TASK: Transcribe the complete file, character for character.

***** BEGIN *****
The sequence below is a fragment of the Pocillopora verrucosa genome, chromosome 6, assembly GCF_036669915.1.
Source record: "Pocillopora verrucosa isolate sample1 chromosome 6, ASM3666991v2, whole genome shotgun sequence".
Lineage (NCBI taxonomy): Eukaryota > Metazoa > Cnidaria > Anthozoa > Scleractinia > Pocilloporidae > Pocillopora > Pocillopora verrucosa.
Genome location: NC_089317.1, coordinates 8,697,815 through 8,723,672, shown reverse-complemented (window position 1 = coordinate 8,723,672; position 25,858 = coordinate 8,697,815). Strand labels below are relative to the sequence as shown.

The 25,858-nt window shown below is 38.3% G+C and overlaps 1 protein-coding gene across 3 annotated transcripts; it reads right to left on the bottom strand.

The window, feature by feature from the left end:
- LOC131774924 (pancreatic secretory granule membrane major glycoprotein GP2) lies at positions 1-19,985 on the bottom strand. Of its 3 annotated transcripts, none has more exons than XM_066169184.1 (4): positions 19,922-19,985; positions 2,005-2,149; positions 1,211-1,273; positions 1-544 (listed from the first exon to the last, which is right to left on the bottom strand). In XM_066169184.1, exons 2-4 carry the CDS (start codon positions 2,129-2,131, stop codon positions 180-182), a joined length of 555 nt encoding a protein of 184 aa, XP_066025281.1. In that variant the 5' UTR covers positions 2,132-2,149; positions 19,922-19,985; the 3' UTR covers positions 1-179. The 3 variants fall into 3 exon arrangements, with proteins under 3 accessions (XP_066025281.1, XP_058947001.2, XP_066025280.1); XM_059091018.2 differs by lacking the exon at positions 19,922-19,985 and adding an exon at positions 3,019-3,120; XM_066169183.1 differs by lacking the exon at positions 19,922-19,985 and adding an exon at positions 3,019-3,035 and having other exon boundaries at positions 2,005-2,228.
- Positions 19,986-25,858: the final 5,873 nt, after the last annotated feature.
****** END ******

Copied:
The sequence below is a fragment of the Pocillopora verrucosa genome, chromosome 6, assembly GCF_036669915.1.
Source record: "Pocillopora verrucosa isolate sample1 chromosome 6, ASM3666991v2, whole genome shotgun sequence".
Lineage (NCBI taxonomy): Eukaryota > Metazoa > Cnidaria > Anthozoa > Scleractinia > Pocilloporidae > Pocillopora > Pocillopora verrucosa.
Genome location: NC_089317.1, coordinates 8,697,815 through 8,723,672, shown reverse-complemented (window position 1 = coordinate 8,723,672; position 25,858 = coordinate 8,697,815). Strand labels below are relative to the sequence as shown.

The 25,858-nt window shown below is 38.3% G+C and overlaps 1 protein-coding gene across 3 annotated transcripts; it reads right to left on the bottom strand.

The window, feature by feature from the left end:
- LOC131774924 (pancreatic secretory granule membrane major glycoprotein GP2) lies at positions 1-19,985 on the bottom strand. Of its 3 annotated transcripts, none has more exons than XM_066169184.1 (4): positions 19,922-19,985; positions 2,005-2,149; positions 1,211-1,273; positions 1-544 (listed from the first exon to the last, which is right to left on the bottom strand). In XM_066169184.1, exons 2-4 carry the CDS (start codon positions 2,129-2,131, stop codon positions 180-182), a joined length of 555 nt encoding a protein of 184 aa, XP_066025281.1. In that variant the 5' UTR covers positions 2,132-2,149; positions 19,922-19,985; the 3' UTR covers positions 1-179. The 3 variants fall into 3 exon arrangements, with proteins under 3 accessions (XP_066025281.1, XP_058947001.2, XP_066025280.1); XM_059091018.2 differs by lacking the exon at positions 19,922-19,985 and adding an exon at positions 3,019-3,120; XM_066169183.1 differs by lacking the exon at positions 19,922-19,985 and adding an exon at positions 3,019-3,035 and having other exon boundaries at positions 2,005-2,228.
- Positions 19,986-25,858: the final 5,873 nt, after the last annotated feature.